With newly digitized slave ship logs, Berkeley Ph.D. student examines race, power — and literacy

June 13, 2024

William Carter was in a National Archives reading room in the United Kingdom staring at a box of tattered pages covered in cursive writing, sea water stains and smears of blood. It smelled musty, and his hands became smudged turning the soot-covered pages. 

Carter, a UC Berkeley Ph.D. candidate in geography, was mining these centuries-old slave ship logs in 2020 as part of his research into the transatlantic slave trade and what lessons from then might apply to our own understandings about race, literacy and power today. 

But there was a problem: He couldn’t read a single sentence.

For even the most skilled readers, the faded, swooping lettering would be nearly indecipherable. But it was especially inaccessible for Carter, who has dyslexia and whose screen reader tools for written notes and published books didn’t work on 400-year-old slave ship logs.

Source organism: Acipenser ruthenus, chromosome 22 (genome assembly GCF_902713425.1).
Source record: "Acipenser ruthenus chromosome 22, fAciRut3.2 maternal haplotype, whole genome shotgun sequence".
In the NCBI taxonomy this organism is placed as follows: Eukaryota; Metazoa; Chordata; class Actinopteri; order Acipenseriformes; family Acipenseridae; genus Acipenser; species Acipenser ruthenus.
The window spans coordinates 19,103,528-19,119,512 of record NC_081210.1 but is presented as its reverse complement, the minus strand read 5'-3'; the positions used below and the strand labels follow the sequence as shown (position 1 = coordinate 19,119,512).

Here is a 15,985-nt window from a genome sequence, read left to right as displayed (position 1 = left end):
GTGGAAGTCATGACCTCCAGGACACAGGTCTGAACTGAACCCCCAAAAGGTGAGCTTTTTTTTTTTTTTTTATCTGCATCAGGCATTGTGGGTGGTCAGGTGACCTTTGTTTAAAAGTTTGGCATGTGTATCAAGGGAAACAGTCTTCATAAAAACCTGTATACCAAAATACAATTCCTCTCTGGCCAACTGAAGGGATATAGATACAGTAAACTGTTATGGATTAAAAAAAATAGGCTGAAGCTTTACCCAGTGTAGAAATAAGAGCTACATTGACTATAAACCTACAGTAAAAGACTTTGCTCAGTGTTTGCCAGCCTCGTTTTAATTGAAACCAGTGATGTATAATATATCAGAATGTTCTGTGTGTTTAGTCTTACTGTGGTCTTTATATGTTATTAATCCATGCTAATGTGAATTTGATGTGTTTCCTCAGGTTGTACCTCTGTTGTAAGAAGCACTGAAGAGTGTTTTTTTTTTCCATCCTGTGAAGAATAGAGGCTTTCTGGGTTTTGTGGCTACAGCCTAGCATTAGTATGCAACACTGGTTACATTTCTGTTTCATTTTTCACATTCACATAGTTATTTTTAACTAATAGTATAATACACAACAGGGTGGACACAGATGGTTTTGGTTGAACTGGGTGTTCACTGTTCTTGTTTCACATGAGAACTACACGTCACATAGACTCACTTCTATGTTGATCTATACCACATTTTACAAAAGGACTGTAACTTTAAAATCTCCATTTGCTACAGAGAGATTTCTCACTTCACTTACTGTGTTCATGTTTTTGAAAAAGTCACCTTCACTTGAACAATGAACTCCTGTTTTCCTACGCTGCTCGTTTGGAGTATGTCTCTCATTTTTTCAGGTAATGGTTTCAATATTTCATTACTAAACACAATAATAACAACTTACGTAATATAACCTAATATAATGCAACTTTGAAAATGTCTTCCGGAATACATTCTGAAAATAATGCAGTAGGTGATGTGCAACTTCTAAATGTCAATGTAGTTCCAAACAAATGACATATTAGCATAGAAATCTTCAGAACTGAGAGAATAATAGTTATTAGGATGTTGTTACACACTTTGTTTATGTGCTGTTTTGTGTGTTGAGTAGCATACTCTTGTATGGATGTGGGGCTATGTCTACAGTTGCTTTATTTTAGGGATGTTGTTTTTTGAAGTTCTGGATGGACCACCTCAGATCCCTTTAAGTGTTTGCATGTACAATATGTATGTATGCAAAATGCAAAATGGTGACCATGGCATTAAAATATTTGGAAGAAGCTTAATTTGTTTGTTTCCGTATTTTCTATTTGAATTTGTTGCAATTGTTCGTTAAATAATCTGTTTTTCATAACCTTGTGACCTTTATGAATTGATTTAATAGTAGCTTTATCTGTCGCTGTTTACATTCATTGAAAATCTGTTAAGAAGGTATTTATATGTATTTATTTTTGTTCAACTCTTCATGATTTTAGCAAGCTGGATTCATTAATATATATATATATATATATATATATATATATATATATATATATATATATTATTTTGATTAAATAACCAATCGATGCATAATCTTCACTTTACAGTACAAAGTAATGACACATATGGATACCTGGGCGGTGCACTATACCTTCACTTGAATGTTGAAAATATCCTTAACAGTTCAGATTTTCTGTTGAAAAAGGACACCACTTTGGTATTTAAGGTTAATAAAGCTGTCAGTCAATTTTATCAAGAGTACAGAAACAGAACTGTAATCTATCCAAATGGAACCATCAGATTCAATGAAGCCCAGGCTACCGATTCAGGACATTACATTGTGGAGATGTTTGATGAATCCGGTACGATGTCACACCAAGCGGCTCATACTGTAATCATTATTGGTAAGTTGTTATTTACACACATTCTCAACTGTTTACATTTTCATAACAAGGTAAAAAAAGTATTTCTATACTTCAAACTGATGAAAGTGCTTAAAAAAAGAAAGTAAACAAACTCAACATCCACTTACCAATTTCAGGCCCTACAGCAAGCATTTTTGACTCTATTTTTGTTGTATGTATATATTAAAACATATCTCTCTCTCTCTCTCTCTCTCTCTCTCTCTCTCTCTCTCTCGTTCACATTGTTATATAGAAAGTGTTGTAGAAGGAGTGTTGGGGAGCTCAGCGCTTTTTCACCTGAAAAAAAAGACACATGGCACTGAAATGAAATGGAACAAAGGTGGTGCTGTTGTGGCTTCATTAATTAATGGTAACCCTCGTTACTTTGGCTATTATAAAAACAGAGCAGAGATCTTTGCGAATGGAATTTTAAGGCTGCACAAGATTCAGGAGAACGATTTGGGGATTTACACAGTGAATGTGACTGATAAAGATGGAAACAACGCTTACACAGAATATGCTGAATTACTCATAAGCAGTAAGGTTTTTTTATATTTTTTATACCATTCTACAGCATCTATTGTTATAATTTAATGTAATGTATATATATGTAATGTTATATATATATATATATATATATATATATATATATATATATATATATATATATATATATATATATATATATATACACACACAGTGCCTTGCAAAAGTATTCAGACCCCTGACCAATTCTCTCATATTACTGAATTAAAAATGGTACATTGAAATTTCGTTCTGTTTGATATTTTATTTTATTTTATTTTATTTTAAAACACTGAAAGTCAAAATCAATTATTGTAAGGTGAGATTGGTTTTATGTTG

So in collaboration with UC Berkeley’s Disabled Students’ Program (DSP), Carter created a first-of-its-kind research solution to allow him to read these centuries-old materials. Carter finds logbooks and takes digital photos of the pages, which he then shares with DSP’s accessibility experts. That team works with a company to digitize the files in a layout mirroring the original documents, almost as if a deckhand in 1691 pulled out a typewriter or opened a Google Sheet.

The result is a file that Carter’s screen reader can interpret. For the first time in their history, these handwritten stories are available for Carter — and one day, he hopes, others — to listen to, analyze and write about. 

Read more at Berkeley News